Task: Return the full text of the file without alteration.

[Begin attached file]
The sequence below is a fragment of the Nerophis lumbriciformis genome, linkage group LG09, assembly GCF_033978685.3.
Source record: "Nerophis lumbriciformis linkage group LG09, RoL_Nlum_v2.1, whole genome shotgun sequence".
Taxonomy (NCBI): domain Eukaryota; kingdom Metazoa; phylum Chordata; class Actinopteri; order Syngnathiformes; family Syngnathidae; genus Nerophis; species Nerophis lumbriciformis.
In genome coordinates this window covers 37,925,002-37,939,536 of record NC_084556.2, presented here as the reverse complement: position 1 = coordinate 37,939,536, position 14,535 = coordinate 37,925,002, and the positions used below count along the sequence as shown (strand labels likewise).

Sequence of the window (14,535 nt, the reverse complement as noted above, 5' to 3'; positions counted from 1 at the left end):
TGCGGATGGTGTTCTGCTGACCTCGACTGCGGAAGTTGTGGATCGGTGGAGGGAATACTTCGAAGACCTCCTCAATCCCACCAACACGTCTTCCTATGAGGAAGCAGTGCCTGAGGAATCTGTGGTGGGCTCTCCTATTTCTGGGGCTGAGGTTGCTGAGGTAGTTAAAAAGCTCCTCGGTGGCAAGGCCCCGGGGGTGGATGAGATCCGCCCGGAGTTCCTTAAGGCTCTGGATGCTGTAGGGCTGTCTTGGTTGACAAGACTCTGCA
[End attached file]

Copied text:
The sequence below is a fragment of the Nerophis lumbriciformis genome, linkage group LG09, assembly GCF_033978685.3.
Source record: "Nerophis lumbriciformis linkage group LG09, RoL_Nlum_v2.1, whole genome shotgun sequence".
Taxonomy (NCBI): domain Eukaryota; kingdom Metazoa; phylum Chordata; class Actinopteri; order Syngnathiformes; family Syngnathidae; genus Nerophis; species Nerophis lumbriciformis.
In genome coordinates this window covers 37,925,002-37,939,536 of record NC_084556.2, presented here as the reverse complement: position 1 = coordinate 37,939,536, position 14,535 = coordinate 37,925,002, and the positions used below count along the sequence as shown (strand labels likewise).

Sequence of the window (14,535 nt, the reverse complement as noted above, 5' to 3'; positions counted from 1 at the left end):
TGCGGATGGTGTTCTGCTGACCTCGACTGCGGAAGTTGTGGATCGGTGGAGGGAATACTTCGAAGACCTCCTCAATCCCACCAACACGTCTTCCTATGAGGAAGCAGTGCCTGAGGAATCTGTGGTGGGCTCTCCTATTTCTGGGGCTGAGGTTGCTGAGGTAGTTAAAAAGCTCCTCGGTGGCAAGGCCCCGGGGGTGGATGAGATCCGCCCGGAGTTCCTTAAGGCTCTGGATGCTGTAGGGCTGTCTTGGTTGACAAGACTCTGCA